Length of Arc. The correct arc length varies with each electrode and application. As a good starting point, arc length should not exceed the diameter of the metal portion (core) of the electrode (see Figure 4). For example, an 0.125-in. 6010 electrode is held about 1/8 in. off the base material.
Holding the electrode too closely to the joint decreases welding voltage. This creates an erratic arc that may extinguish itself or cause the electrode to freeze faster. The result is a weld bead with a high crown (see Figure 5).
Excessively long arcs (too much voltage) produce spatter (see Figure 6), low deposition rates, and undercuts, which is when the area outside of the weld is concave or recessed. Long arcs also often leave porosity.
When first attempting to stick weld, it seems natural to use a too long arc, possibly to help get a better view of the arc and puddle. If you have trouble seeing, move your head, don't lengthen the arc. Start by finding a good body position that gives you an adequate view of the puddle, while also allowing you to stabilize and manipulate the electrode. A little practice will show you that a tight, controlled arc length improves bead appearance, creates a narrower bead, and minimizes spatter.
Angle of Travel. Stick welding in flat, horizontal, and overhead positions uses a drag, or backhand, welding technique (see Figure 7). Hold the electrode perpendicular to the joint, and then tilt the top in the direction of travel approximately 5 to 15 degrees. For welding vertical-up, use a push, or forehand, technique and tilt the top of the electrode 0 to 15 degrees away from the direction of travel.
Manipulation of Electrode. Each welder manipulates the electrode a little differently than the next. Develop your own style by observing others, practicing, and noting which techniques produce the best results.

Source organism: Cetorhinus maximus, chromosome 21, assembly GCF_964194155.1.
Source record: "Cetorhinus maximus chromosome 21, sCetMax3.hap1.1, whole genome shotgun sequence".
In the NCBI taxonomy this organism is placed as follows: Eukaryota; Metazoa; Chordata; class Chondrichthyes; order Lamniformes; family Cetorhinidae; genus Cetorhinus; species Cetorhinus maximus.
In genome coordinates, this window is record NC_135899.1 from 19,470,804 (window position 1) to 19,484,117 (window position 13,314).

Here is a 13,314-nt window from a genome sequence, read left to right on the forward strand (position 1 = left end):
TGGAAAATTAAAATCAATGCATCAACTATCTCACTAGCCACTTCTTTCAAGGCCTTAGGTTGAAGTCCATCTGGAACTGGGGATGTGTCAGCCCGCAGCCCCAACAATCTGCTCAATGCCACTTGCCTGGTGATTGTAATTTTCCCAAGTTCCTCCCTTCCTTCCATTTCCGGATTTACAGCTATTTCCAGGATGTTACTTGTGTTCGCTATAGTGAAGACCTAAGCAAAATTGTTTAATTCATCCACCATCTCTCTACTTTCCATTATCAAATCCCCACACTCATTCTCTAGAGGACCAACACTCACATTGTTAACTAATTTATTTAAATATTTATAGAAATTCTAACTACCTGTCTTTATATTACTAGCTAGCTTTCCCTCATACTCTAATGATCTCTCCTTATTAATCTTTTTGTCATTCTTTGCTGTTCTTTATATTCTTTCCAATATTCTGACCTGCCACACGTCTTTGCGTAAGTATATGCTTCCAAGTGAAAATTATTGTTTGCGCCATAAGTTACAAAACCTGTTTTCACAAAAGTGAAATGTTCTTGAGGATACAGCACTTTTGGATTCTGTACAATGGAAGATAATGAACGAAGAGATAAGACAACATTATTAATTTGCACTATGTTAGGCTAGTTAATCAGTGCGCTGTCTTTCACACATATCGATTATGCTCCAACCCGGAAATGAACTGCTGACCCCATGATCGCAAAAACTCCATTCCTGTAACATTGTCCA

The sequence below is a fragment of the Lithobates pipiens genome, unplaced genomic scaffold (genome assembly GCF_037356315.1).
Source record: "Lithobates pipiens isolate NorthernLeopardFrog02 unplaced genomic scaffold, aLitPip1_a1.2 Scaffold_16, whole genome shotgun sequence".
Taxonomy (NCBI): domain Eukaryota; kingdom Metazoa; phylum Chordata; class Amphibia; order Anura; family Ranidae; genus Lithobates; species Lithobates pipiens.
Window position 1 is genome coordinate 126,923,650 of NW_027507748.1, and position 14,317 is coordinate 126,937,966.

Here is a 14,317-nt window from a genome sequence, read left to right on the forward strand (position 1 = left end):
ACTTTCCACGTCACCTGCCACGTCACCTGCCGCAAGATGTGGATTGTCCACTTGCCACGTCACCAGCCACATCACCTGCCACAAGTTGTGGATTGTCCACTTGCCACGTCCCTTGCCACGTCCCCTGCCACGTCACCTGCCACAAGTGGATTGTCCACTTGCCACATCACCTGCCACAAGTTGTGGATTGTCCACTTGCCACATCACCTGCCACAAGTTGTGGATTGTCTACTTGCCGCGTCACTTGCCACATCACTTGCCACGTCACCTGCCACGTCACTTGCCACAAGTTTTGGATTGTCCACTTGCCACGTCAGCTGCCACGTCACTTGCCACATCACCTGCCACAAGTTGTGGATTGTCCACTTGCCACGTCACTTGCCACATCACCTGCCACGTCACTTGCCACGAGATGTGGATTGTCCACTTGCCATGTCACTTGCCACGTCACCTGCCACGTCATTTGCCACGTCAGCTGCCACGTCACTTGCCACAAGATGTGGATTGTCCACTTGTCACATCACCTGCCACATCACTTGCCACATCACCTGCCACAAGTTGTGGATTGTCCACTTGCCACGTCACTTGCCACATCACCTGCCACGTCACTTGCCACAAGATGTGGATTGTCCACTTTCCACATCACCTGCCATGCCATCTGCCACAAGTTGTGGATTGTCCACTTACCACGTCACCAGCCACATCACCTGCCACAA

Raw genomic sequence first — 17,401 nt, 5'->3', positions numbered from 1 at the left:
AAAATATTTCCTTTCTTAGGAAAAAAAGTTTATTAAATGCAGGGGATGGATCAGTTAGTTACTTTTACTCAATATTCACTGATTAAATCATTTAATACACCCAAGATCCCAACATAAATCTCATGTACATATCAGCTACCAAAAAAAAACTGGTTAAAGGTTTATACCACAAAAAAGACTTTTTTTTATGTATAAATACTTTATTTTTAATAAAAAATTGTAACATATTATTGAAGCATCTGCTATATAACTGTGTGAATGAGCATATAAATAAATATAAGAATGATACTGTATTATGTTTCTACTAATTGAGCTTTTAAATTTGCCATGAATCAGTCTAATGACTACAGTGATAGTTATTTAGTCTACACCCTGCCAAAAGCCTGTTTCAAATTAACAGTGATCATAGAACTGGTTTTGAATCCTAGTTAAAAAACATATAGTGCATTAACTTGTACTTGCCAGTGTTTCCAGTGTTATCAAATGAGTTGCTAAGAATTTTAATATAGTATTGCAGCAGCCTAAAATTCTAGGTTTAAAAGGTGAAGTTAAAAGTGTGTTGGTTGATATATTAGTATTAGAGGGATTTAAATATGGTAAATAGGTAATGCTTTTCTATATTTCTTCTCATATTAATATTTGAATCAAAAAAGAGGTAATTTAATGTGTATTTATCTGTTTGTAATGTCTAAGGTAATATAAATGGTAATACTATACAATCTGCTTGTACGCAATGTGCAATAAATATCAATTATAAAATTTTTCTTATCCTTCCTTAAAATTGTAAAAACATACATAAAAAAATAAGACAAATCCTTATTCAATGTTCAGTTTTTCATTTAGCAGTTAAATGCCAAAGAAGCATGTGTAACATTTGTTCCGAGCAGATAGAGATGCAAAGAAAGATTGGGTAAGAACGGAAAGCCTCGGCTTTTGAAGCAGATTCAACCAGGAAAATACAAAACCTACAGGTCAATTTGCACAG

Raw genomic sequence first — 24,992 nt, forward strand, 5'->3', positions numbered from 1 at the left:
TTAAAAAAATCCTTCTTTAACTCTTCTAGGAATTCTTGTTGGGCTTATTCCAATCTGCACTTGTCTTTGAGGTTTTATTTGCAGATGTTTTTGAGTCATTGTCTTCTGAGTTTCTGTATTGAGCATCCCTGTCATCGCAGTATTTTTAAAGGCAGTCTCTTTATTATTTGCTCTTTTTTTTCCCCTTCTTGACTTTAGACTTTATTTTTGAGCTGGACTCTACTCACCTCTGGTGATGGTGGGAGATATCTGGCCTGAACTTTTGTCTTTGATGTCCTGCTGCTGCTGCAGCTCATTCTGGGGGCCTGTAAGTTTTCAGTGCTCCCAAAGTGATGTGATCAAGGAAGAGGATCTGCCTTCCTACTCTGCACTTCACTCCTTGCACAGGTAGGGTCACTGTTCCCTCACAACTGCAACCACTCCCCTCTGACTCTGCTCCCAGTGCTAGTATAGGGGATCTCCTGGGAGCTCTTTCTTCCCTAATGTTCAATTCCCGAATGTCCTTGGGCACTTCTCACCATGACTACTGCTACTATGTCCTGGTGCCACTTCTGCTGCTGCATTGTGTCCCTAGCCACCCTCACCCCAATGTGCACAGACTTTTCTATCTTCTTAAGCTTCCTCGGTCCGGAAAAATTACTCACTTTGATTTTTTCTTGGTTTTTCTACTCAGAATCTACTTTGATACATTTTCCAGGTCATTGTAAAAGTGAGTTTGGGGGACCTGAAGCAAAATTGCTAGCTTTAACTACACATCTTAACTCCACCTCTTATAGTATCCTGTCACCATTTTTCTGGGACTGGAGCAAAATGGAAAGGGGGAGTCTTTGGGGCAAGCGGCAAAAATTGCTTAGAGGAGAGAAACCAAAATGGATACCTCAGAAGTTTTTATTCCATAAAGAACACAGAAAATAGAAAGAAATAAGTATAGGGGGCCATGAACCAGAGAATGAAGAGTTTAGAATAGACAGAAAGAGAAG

Note that on material 1/4 in. and thinner, weaving the electrode is typically not necessary because the bead will be wider than necessary. In many instances, a straight bead is all that's needed.
To create a wider bead on thicker material, manipulate the electrode from side to side, creating a continuous series of partially overlapping circles in a Z, semicircle, or stutter-step pattern (see Figure 8). Limit side-to-side motion to 2.5 times the diameter of the electrode core. To cover a wider area, make multiple passes or use stringer beads.
When welding vertical-up, if you focus on welding the sides of the joint, the middle will take care of itself. Move across the middle of the joint slowly enough so that the weld puddle can catch up, and pause slightly at the sides to ensure solid tie-in to the side wall. If your weld looks like fish scales, you moved forward too quickly and didn't hold long enough on the sides.
Speed of Travel. Your travel speed should allow you to keep the arc in the leading one-third of the weld pool.
Traveling too slowly produces a wide, convex bead with shallow penetration and the possibility of cold-lapping, in which the weld appears to be simply sitting on the surface of the material (see Figure 9).
Excessively fast travel speed also decreases penetration, creates a narrower or highly crowned bead, and possibly underfills or undercuts. Note toward the end of the bead in Figure 10 how the bead appears inconsistent, as if the puddle were trying to keep up.
These tips, along with practice and patience, will get you headed in the right direction.